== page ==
The waistband is a wide rectangle folded over and applied exactly as the neckband in this tutorial.; I determined the length by wrapping the piece around my hips until it seemed like it was a good tightness. This wound up being a smidge smaller than the skirt opening after I’d taken it in, which seems about right. I didn’t have enough clear elastic to include it in the waist seam… we’ll see if I regret that in the future. Since the skirt’s absolutely the same front or back, whereas I am not, it has the potential to ride up in the back, but if I fold the waistband properly I can prevent that. If the problem persists I can always trim it at the front later; I didn’t do a hem, just trimmed the bottom edge smooth by running through my serger without thread.
It actually turned out quite a bit longer than I had thought it would—it’s hovering just below knee length where I was expecting it to be above. I guess that has to do with adding the waistband and where it sits on my hips, and the fact that there’s no need to take up a hem… anyway, I like it very much, although I’m going to have to figure out what it works with other than just tank-tops. It’s lean enough on the bottom that any puff on top—like the puffed sleeves on my JJs or a cowl neck on a shirt—makes me feel top-heavy, so we’ll see. I may have to make a shorter version in the future, though, out of a less drapy fabric to see more of the “mermaid” shape.
I do like the blue with my red shoes!
(But for now, since it is still snowing, I’m going to put my sweater back on!)
23 responses to “A further invocation of spring”
spring in a skirt, i love it!!!
by the way you should totally make your own skirt block… i have notes from the course i did which i will scan and email to you, then you can manipulate the hell out of the basic shape without having to choose a starting pattern, same as you do with your jeans and what used to be lydia!!!
That would be great… I’ve been thinking I should try at for ages but altering an existing pattern always seems easier. 😉
I’m a big fan of below-the-knee, and I think it looks lovely on you.
I like the blue with the red too, and your skirt is exactly the essence of spring! I’m waiting for our spring here, and waiting some more:(
Well, it was a lot of fabric, but look how cute it turned out! And I agree the red in your shoes is great with that blue. The color reminds me of Dorothy’s shoes in the Wizard of Oz.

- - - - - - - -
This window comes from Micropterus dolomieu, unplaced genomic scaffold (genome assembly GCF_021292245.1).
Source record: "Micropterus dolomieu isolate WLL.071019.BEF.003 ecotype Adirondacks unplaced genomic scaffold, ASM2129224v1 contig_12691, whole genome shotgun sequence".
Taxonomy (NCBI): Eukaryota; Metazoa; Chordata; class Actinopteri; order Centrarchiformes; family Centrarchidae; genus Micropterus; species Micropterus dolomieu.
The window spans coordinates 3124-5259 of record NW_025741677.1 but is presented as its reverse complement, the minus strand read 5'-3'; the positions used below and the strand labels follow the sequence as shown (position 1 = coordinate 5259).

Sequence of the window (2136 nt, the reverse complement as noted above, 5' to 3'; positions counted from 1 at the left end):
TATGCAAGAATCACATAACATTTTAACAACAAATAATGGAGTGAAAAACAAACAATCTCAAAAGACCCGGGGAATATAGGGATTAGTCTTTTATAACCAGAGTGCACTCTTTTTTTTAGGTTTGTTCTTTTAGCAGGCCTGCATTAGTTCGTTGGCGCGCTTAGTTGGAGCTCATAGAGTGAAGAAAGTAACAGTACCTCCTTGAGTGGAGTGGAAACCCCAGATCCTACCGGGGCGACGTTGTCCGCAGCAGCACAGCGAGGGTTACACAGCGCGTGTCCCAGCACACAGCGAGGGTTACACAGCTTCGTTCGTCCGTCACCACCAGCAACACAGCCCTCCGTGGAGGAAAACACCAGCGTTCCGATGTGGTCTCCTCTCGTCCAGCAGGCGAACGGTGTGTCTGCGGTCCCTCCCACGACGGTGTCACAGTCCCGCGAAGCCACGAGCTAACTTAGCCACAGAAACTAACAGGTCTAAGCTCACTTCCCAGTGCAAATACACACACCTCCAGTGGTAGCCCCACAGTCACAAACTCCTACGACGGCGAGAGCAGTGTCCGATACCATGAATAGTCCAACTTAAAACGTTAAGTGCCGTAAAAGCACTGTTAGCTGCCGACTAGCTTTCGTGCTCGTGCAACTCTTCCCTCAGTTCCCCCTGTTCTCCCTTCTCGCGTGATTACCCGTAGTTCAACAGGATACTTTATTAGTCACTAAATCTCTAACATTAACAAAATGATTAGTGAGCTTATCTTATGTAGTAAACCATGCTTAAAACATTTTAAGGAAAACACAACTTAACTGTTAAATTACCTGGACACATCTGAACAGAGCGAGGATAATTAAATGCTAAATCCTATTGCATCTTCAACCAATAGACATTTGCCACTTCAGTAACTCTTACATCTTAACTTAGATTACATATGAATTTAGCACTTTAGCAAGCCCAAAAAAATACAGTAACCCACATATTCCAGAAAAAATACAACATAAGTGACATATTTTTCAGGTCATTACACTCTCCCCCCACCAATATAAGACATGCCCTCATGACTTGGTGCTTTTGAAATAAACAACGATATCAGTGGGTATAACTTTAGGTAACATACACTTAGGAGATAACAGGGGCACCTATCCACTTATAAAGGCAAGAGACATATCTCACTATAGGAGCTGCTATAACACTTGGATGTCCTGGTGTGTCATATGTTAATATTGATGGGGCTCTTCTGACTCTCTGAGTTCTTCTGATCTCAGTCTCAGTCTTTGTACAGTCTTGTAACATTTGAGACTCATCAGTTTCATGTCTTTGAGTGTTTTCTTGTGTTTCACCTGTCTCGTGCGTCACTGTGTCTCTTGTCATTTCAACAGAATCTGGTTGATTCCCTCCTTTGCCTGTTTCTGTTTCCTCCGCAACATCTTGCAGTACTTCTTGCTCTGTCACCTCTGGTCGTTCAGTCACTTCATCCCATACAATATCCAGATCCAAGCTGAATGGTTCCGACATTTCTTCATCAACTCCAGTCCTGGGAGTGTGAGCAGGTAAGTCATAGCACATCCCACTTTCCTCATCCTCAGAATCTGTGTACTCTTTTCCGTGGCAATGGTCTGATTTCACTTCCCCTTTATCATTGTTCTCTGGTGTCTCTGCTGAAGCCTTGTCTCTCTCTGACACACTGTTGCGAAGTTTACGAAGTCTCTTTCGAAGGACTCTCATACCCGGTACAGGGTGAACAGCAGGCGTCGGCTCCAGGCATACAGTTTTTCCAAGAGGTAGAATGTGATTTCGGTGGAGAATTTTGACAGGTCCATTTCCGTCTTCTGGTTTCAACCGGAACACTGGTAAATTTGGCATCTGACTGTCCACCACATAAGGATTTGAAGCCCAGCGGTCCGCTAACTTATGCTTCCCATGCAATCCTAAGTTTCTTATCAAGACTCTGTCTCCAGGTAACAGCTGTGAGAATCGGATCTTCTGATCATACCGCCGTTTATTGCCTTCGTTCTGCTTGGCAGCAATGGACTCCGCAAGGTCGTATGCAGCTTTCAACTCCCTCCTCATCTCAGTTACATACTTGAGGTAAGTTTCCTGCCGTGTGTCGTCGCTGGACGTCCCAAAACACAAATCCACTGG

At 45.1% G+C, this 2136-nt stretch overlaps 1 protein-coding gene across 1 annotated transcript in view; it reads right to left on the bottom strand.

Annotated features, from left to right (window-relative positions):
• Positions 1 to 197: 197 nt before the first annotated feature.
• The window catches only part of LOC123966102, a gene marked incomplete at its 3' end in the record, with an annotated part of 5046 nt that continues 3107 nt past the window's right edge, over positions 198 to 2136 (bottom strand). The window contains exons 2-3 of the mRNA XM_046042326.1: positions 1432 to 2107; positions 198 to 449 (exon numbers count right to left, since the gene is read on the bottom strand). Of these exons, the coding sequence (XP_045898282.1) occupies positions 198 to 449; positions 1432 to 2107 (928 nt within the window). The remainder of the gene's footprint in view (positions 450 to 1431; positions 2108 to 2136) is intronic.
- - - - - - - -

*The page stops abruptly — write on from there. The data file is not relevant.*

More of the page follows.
I like how you have it fitted through the hips, then flared. I used to make these for flamenco dancing, and you are right they eat up yards and yards of fabric, but they are so great to wear.
So pretty! That’s a lovely color blue. I like that style of skirt. I don’t own anything like it.
Beautiful skirt! Spring will get here eventually. I’m also moving on to spring items. That way we’ll be ready when it comes…in June. 😉
very feminine skirt, I’d love something like that in my wardrobe! thanks for the tute link, checked that out!
Very nice skirt!
There is another reason why it might be longer than you expected: full skirts in knit fabrics tend to stretch out a bit under their own weight. There’s nothing wrong with that and it can’t be fixed, it’s just one of the little things which can happen to knit skirts.
By the way, gored skirts are very easy to draft yourself. I’ve posted a tutorial for it here: http://petitmainsauvage.blogspot.com/2010/03/gored-skirt-tutorial.html
and there must be many, many others all over the web. For the kind of gores you wanted, I would have started drafting as if for 8 gores, and then, before making the flares, doubled the gores for center front and back.
Of course, if you made a straight skirt sloper, you could draft this skirt based on that, and shape front and back differently. However, in a knit fabric, all that extra work in shaping might not even show.
Yes, I’ve looked at yours and I think some others, too. 🙂 I guess I still like the comfort of starting from a “real” pattern… I’ll get past it one of these days, I promise 😉
Oh it’s lovely! And very spring-y. 😀 Despite it being longer than you thought, I think this length looks really good on you.
Super cute, I would wear that skirt weekly in the summer. I also have those same red shoes, whenever I wear them they bring a little smile to my face:). Who doesn’t love a simple red shoe?
I love ballet flats in general, and red ones are a wardrobe necessity, IMO. This is my second pair in the last three years and I will probably need another one before the summer is out…
very pretty, and I bet you are itching for spring to wear it.
my local library has a very old book, maybe was a textbook, on skirt drafting. Takes you from skirt block to any style and makes it totally simple. Sewing = math and I like it that way! I have checked this book out at least 10 times, nobody else seems to care it about it. I wish they had one for pants.
Wow… this is the hugest compliment to be linked to by you!!! Thank you!!!
The skirt is lovely! I enjoy and learn so much from the detail about your process…
Your skirt turned out so well! You look fabulous in it, too 🙂 Knit skirts are wonderfully comfy.
Right on! This turned out really well! These skirts do take up a fair amount of fabric, but for me it’s totally worth it because of how much I wear them. Comfortable, bike-able and it’s a skirt, so you know, that means I’m not a complete slob, right?
i love this. FEH. i wish my brain worked like yours. i read 10 gore into 6 gore and feel as if a blood vessel somewhere may burst from the pressure.
what a great skirt! all those panels — I have no doubt you’ll have fine further mixing and matching this pattern up 🙂